Existence is the indivisibility of appearance and emptiness. Reality does not involve a creator a.s.o. It does not depend upon something specific for it coming into being. What is at hand is this process of dependent occurrence, which is made up of these illusionlike causes and conditions that produce phenomena.
There is the inner aspect of the process of dependent occurrence, which relates to the presence of illusionlike causes and conditions. In this case it is the presence of coloured consciousness, which is the seed, actions and their accrued karma, obscuring states of mind and the mother's womb. These being present together produce the non-material skandhas and the physical form of the fetus.
Q and A p. 61 of pdf
Question: If a partnership is the result of a karmic connection, what does it depend on for how long this result can last?
Answer: If the relationship is a result of previous actions, the first aspect of karma, where one talks about an action propelling you into a certain situation, would be responsible for the duration of the relationship.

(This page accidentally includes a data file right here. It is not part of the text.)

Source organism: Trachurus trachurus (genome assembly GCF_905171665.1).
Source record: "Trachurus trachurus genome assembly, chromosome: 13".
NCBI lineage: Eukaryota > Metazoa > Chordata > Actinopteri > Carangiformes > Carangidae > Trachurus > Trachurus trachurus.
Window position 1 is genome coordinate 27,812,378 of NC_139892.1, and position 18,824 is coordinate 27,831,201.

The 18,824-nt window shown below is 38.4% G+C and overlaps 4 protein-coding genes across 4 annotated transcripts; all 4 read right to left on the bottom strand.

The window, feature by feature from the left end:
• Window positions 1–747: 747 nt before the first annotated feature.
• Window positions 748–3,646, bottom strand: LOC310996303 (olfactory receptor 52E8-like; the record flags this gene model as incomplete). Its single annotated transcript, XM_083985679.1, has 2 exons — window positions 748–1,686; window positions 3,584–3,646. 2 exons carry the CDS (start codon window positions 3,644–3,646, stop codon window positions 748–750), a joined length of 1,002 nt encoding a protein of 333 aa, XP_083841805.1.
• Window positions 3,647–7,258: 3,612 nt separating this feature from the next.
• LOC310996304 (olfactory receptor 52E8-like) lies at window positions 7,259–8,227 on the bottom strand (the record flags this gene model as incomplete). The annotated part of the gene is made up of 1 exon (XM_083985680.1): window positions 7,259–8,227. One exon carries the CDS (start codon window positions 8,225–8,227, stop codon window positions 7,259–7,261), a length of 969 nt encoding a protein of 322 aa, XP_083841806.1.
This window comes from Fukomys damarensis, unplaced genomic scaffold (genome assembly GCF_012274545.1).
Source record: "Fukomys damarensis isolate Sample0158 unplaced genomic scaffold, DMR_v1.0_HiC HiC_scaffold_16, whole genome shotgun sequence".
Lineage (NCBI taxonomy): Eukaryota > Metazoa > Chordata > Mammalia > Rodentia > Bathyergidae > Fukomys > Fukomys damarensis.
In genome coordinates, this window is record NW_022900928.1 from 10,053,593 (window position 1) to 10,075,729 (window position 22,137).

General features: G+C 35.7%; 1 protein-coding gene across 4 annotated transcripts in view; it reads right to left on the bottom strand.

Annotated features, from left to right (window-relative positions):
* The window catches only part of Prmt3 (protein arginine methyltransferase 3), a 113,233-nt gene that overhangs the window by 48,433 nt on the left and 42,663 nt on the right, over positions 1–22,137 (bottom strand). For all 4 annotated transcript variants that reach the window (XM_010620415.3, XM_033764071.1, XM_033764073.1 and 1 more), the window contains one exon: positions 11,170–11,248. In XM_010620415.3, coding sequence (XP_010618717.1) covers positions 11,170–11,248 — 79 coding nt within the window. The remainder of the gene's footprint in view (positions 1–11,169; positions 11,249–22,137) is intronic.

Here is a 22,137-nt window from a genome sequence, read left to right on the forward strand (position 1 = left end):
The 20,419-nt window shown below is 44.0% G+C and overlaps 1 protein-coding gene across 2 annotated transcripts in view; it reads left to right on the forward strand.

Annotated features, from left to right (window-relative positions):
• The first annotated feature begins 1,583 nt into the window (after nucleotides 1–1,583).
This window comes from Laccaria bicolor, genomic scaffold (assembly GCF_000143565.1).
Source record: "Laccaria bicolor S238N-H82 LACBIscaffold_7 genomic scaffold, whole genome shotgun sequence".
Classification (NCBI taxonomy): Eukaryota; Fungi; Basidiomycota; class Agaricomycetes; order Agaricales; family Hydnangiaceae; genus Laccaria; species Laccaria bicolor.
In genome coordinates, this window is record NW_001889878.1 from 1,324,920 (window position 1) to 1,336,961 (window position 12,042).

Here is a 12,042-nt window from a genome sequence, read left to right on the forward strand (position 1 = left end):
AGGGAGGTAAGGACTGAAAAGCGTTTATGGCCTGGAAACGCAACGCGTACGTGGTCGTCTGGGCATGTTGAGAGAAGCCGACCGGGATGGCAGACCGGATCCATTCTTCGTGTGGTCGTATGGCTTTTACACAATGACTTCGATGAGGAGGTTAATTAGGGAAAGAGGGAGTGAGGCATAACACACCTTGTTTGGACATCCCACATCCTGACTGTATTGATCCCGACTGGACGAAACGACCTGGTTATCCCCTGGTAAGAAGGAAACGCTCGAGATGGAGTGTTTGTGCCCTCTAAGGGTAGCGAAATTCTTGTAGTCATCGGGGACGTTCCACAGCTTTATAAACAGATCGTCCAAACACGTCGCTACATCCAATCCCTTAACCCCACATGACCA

If the relationship is very short, it is probably not the result of previous karma. It is probably an incidental occurrence.
Question: In a statement the Buddha once said that the intention is the action, because it is due to ones intention that one will act through body, speech and mind and hence accumulates karma. If the intention itself is the action, how does this go together with the two aspects of karma that where explained last week, where, if there is no intention, there will not be an effect?
Answer: There has to be both the intention and the action. Just to intend something may not necessarily create a karmic result. If one intends to take the life of someone but actually never does it, the karmic result will not be the same as if one had taken the life of someone. A mental action alone does not necessarily create a karmic result. However, verbal action, such as abusing someone verbally, will create such a result.
Question: Is a samadhi a mental action which produces a karmic result?